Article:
I had finally googled it sometime in lockdown – ‘kenophobia,’ or a fear of open spaces – subtly different from agoraphobia (the fear of leaving the house for a public space of any kind – a given.) This was what the events of September 11, 2001 had wrought in me, twenty-one years on. On that stupidly clear blue day, two jet planes slammed into two skyscrapers. (It happened.) My body was forced to confront what my mind couldn’t process- the seemingly impossible physicality of violent terror and destruction. Since then, I’d been ‘damaged goods.’
I fled my day job that morning, just on the south side of Canal Street, after seeing the second plane hit on a breakroom tv, killing the reception. I had a vague goal of not being in a tall building if Armageddon was actually on the menu, and made a beeline for the familiarity of city parks. I was in Washington Square Park when the towers began to collapse, shaking the ground beneath me and reminding my feet that I was indeed on an island. I then moved East to Tompkins Square, where a guy with a boombox swore they were attacking ‘Clinton’s place in Harlem’ too. Finally I sought solace in a bar, of course, where I could have a drink and make phone calls to my family, until the trains ran again to Brooklyn. In the aftermath of that day, it became all-the-more frustrating as a person with actual trauma from 9-11 to see the US government exploit other, ignorant-but-ingrained racist fears for ill-gotten gains and plunder, begetting ‘Homeland Security,’ and fattening the already bloated pockets of defense contractors.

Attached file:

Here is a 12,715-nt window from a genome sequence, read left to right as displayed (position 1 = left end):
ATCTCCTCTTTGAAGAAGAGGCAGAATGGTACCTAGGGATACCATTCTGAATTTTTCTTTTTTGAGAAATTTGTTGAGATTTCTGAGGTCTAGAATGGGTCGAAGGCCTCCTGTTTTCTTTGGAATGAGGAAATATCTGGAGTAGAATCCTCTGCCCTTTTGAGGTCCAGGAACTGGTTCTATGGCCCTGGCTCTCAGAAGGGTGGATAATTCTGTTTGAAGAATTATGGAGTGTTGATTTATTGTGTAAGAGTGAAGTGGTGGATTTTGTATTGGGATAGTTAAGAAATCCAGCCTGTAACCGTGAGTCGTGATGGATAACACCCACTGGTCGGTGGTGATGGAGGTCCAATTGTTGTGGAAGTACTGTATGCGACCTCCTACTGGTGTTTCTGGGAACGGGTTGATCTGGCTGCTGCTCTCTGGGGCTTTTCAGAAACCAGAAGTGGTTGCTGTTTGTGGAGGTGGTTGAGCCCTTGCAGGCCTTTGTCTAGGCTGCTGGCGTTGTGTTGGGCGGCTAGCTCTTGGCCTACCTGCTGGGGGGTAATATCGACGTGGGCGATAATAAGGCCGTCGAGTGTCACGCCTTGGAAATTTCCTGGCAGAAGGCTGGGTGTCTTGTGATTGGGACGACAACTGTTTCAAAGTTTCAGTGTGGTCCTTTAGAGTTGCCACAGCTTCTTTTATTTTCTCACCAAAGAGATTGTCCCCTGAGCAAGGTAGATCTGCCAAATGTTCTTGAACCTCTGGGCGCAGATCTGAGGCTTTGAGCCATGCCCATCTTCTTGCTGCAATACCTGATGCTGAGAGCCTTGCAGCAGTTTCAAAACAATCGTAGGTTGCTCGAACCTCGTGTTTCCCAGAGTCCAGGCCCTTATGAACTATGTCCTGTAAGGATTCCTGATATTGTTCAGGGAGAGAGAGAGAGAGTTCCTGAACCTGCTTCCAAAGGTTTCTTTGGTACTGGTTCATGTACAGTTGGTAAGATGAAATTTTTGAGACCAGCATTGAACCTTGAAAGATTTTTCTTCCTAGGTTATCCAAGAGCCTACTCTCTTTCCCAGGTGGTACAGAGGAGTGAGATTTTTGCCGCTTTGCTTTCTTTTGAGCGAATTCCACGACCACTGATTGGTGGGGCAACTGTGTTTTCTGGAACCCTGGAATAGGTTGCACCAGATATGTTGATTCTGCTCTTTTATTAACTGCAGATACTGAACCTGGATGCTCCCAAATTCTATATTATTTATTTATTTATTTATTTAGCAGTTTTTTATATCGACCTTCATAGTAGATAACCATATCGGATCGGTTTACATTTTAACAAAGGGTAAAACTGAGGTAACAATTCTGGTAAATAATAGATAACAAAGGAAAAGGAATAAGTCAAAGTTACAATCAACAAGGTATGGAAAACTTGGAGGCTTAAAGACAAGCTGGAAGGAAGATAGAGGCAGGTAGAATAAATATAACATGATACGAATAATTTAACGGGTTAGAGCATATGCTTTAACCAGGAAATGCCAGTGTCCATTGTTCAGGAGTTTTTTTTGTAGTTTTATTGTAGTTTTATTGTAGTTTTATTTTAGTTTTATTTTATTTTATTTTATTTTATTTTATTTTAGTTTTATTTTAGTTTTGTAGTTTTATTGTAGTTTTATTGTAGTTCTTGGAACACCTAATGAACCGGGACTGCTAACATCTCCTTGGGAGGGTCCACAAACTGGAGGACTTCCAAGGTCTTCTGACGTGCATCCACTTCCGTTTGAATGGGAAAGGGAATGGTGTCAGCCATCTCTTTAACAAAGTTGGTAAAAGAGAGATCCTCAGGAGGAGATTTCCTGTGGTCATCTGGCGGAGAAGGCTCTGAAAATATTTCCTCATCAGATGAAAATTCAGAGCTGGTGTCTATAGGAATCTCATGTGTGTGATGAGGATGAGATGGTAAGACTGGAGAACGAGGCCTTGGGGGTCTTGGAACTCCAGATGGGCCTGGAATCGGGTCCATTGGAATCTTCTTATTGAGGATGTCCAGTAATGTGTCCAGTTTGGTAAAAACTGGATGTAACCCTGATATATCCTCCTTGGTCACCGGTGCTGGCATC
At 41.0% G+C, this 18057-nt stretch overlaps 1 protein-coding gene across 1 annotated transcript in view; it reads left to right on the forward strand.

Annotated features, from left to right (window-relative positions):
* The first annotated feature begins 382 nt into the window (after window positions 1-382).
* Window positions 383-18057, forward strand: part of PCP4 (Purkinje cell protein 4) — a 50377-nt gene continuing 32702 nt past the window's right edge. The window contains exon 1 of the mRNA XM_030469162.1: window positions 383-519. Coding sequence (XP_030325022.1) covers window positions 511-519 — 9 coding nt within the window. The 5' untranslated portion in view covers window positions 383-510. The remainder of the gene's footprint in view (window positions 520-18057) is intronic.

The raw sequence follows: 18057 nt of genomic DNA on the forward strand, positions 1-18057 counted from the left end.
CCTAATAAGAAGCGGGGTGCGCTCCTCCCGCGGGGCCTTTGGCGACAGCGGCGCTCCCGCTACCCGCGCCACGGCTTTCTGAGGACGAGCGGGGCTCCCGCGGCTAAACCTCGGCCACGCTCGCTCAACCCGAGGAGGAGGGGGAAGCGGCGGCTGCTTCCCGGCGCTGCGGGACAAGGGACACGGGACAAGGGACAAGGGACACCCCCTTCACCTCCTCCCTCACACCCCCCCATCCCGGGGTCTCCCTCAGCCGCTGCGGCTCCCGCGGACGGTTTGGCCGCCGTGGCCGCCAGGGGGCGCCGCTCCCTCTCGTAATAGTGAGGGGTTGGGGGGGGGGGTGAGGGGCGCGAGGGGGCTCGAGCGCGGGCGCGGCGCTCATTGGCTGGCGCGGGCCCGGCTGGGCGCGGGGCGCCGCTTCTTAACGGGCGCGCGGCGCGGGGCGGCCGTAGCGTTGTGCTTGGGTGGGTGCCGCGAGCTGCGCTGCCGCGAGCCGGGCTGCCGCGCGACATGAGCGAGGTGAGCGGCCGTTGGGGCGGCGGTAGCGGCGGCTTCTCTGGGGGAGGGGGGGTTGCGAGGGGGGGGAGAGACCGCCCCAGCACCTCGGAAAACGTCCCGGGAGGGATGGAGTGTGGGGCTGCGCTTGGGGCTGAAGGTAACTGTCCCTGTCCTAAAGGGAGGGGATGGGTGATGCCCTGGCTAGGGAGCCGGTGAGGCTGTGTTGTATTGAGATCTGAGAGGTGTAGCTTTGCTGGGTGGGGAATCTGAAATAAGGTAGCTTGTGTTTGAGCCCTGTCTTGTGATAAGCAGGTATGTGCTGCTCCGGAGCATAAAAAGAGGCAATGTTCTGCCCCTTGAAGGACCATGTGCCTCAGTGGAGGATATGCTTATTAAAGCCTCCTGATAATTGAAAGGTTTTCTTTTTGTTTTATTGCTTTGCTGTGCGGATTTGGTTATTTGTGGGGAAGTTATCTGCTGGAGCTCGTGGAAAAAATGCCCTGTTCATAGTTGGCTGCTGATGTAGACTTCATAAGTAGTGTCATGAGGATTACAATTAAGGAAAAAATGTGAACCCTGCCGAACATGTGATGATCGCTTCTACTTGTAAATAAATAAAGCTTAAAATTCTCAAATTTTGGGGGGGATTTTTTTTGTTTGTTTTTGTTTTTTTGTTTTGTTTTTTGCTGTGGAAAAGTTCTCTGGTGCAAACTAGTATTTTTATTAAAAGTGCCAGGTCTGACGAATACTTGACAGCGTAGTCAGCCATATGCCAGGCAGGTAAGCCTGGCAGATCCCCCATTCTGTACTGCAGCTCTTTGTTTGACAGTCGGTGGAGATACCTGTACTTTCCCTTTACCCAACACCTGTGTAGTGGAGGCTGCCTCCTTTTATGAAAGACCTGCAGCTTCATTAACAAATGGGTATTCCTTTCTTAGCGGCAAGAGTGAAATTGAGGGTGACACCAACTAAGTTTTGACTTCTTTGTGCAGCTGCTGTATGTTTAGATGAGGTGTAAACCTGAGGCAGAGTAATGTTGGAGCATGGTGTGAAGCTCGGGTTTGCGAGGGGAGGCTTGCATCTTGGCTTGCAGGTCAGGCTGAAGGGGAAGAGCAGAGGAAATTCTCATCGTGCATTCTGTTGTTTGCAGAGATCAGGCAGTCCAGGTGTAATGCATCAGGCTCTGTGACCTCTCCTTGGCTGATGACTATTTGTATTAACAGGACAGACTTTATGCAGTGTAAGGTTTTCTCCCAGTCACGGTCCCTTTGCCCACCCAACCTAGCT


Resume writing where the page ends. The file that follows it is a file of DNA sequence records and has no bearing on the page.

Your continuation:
So back to me – my damage manifested in a suddenly uncertain feeling of anxiety, often escalating into a panic disorder, when I tried to be in previously comforting, familiar, natural sites (a lake path in my hometown, a wide meadow of a city park). This feeling would take on a more intense state in man-made structures (a long bridge, vacant parking lot etc.) Driving was affected too- the former excitement and promise of ‘the open road’ had turned into an ominous, serpentine threat. Control was an illusion. I tried to do what I could to avoid these settings, but that wasn’t really possible, and the undeniable consequences would get in the way of daily life, and eventually my marriage. After a brief early fling with anti-anxiety meds, I just tried to find control where I could – as a bassist creating and executing music in real-time. My fingers did the walking and art happened in a physical time and space- beers were also imbibed.
But with the onset of the pandemic, ‘open space’ became an objective danger (though not as much as the office). The very air carried a deadly virus, and we were urged to limit exposure- until of course, capitalism needed us back. A vain Nero and his fiddling media-horde compounded the death toll. Where was a boy to go? Now let me throw one more metaphorical ‘whammy’ at you- with the dissolution of my relationship and subsequent global crisis, my life had become one big open space. Maybe that was always the case, but now undeniable – like the empty page daring a blocked writer (ahem.) Would I ever have the urge to ‘leap before I looked’ again?
I’m writing this on the morning of February 24, 2022, as ‘Mad Vlad’ Putin subjects the Ukrainian people to his brand of Cold War might-makes-right, which will of course have a horrible, bloody and needless toll. I guess I’m becoming aware of the privilege I was lucky enough to enjoy for a good portion of my life as a (white) ‘middle-class’ American – when a sunny day was full of possibility, and not the threat of imminent assault.
‘You better get it while you can.’ – The Dirtbombs
Artwork: Smooch Smooch For Smooches
(by permission from the artist)